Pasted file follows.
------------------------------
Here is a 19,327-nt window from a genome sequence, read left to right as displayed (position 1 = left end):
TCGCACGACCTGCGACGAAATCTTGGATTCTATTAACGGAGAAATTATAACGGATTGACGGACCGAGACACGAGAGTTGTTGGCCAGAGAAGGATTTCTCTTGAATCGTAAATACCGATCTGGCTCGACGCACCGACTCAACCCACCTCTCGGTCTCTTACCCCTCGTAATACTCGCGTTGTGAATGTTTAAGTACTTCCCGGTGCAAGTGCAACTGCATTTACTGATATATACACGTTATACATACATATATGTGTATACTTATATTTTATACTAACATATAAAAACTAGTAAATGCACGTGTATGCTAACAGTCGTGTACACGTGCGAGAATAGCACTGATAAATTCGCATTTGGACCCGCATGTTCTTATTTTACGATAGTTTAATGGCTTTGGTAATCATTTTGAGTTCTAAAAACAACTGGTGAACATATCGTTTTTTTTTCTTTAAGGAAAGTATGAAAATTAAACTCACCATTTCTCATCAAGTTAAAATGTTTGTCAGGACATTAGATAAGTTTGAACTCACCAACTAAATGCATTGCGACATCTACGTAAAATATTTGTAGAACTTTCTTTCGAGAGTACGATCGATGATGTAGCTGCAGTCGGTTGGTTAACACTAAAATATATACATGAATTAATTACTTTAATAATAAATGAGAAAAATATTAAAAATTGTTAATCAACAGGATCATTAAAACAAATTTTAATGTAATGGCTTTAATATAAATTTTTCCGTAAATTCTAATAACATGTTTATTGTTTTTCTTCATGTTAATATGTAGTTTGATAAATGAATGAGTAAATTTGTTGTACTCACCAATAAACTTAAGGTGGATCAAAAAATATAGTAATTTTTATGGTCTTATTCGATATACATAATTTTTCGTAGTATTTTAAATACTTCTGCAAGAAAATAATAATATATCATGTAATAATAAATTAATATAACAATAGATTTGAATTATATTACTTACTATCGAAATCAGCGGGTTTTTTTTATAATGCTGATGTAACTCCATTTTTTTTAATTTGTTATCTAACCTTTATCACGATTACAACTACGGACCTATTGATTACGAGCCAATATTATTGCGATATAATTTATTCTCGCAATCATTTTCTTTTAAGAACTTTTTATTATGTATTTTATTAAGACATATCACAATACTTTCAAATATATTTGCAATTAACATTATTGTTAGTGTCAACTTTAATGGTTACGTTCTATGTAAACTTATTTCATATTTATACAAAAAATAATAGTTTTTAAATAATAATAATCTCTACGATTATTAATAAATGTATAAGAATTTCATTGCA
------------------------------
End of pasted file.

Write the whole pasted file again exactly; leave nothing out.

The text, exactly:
Here is a 19,327-nt window from a genome sequence, read left to right as displayed (position 1 = left end):
TCGCACGACCTGCGACGAAATCTTGGATTCTATTAACGGAGAAATTATAACGGATTGACGGACCGAGACACGAGAGTTGTTGGCCAGAGAAGGATTTCTCTTGAATCGTAAATACCGATCTGGCTCGACGCACCGACTCAACCCACCTCTCGGTCTCTTACCCCTCGTAATACTCGCGTTGTGAATGTTTAAGTACTTCCCGGTGCAAGTGCAACTGCATTTACTGATATATACACGTTATACATACATATATGTGTATACTTATATTTTATACTAACATATAAAAACTAGTAAATGCACGTGTATGCTAACAGTCGTGTACACGTGCGAGAATAGCACTGATAAATTCGCATTTGGACCCGCATGTTCTTATTTTACGATAGTTTAATGGCTTTGGTAATCATTTTGAGTTCTAAAAACAACTGGTGAACATATCGTTTTTTTTTCTTTAAGGAAAGTATGAAAATTAAACTCACCATTTCTCATCAAGTTAAAATGTTTGTCAGGACATTAGATAAGTTTGAACTCACCAACTAAATGCATTGCGACATCTACGTAAAATATTTGTAGAACTTTCTTTCGAGAGTACGATCGATGATGTAGCTGCAGTCGGTTGGTTAACACTAAAATATATACATGAATTAATTACTTTAATAATAAATGAGAAAAATATTAAAAATTGTTAATCAACAGGATCATTAAAACAAATTTTAATGTAATGGCTTTAATATAAATTTTTCCGTAAATTCTAATAACATGTTTATTGTTTTTCTTCATGTTAATATGTAGTTTGATAAATGAATGAGTAAATTTGTTGTACTCACCAATAAACTTAAGGTGGATCAAAAAATATAGTAATTTTTATGGTCTTATTCGATATACATAATTTTTCGTAGTATTTTAAATACTTCTGCAAGAAAATAATAATATATCATGTAATAATAAATTAATATAACAATAGATTTGAATTATATTACTTACTATCGAAATCAGCGGGTTTTTTTTATAATGCTGATGTAACTCCATTTTTTTTAATTTGTTATCTAACCTTTATCACGATTACAACTACGGACCTATTGATTACGAGCCAATATTATTGCGATATAATTTATTCTCGCAATCATTTTCTTTTAAGAACTTTTTATTATGTATTTTATTAAGACATATCACAATACTTTCAAATATATTTGCAATTAACATTATTGTTAGTGTCAACTTTAATGGTTACGTTCTATGTAAACTTATTTCATATTTATACAAAAAATAATAGTTTTTAAATAATAATAATCTCTACGATTATTAATAAATGTATAAGAATTTCATTGCA